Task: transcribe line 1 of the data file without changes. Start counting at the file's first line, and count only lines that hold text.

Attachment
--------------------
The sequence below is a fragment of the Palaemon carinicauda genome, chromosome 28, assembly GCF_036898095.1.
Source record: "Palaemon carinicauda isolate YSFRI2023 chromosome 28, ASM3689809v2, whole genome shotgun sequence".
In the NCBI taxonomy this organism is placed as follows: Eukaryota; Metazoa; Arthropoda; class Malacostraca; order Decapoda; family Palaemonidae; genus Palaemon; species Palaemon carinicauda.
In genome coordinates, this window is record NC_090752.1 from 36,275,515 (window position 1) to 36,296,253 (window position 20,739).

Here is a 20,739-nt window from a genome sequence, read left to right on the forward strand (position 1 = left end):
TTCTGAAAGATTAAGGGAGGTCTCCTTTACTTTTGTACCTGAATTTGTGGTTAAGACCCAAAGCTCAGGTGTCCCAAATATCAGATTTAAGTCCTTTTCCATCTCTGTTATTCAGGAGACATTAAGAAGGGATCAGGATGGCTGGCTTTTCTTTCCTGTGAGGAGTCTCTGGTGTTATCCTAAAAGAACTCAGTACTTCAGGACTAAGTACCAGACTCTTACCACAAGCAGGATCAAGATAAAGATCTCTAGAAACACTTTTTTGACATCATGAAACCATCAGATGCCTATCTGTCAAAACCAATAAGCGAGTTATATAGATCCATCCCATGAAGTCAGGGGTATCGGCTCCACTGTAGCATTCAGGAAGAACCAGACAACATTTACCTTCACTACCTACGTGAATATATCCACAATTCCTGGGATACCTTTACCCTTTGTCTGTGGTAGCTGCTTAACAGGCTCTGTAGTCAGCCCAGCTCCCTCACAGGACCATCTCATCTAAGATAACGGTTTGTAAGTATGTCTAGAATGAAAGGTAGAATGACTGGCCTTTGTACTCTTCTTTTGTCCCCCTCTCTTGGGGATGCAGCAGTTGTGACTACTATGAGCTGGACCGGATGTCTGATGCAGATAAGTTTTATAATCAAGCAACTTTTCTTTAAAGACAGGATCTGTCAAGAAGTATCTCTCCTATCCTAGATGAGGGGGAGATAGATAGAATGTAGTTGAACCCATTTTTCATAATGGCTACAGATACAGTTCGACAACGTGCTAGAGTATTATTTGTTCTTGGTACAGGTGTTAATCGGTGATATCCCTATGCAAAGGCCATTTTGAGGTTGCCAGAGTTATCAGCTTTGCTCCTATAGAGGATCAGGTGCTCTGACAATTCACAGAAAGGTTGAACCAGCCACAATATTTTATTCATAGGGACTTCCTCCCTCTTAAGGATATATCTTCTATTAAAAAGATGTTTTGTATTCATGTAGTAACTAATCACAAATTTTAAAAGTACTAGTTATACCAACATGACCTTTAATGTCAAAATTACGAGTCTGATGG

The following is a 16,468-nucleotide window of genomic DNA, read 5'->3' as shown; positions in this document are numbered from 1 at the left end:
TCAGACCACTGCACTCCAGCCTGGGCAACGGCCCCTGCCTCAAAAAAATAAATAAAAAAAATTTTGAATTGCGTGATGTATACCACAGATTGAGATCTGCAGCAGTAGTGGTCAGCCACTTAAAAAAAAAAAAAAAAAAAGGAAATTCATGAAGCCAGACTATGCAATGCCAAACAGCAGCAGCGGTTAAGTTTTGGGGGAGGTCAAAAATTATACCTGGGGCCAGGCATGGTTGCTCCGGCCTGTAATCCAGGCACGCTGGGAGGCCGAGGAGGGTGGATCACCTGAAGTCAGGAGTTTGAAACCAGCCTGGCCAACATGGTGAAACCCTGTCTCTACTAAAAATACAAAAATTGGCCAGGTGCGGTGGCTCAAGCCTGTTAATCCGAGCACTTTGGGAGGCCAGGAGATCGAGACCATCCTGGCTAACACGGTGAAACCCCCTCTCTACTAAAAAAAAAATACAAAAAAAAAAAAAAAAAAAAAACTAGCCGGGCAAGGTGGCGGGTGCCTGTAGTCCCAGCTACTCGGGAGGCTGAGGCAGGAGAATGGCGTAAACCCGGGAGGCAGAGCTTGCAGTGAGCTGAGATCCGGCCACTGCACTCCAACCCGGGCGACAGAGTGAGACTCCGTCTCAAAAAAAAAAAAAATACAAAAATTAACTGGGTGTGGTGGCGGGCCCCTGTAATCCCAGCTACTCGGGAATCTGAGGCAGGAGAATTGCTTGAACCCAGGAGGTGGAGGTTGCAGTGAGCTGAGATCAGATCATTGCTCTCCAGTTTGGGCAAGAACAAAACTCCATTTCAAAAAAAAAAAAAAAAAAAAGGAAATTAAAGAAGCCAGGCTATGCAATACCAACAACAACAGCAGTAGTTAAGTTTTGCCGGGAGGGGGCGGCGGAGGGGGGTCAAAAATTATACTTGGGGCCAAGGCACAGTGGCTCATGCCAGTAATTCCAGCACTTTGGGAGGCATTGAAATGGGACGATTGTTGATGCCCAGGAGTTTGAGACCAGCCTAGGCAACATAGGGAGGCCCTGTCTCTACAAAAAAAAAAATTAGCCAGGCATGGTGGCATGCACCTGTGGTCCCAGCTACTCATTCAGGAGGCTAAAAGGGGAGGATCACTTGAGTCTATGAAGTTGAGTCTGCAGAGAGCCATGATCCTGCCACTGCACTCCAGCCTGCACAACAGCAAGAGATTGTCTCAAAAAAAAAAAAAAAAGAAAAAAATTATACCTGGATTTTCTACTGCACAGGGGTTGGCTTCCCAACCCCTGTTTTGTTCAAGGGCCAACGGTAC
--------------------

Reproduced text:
The sequence below is a fragment of the Palaemon carinicauda genome, chromosome 28, assembly GCF_036898095.1.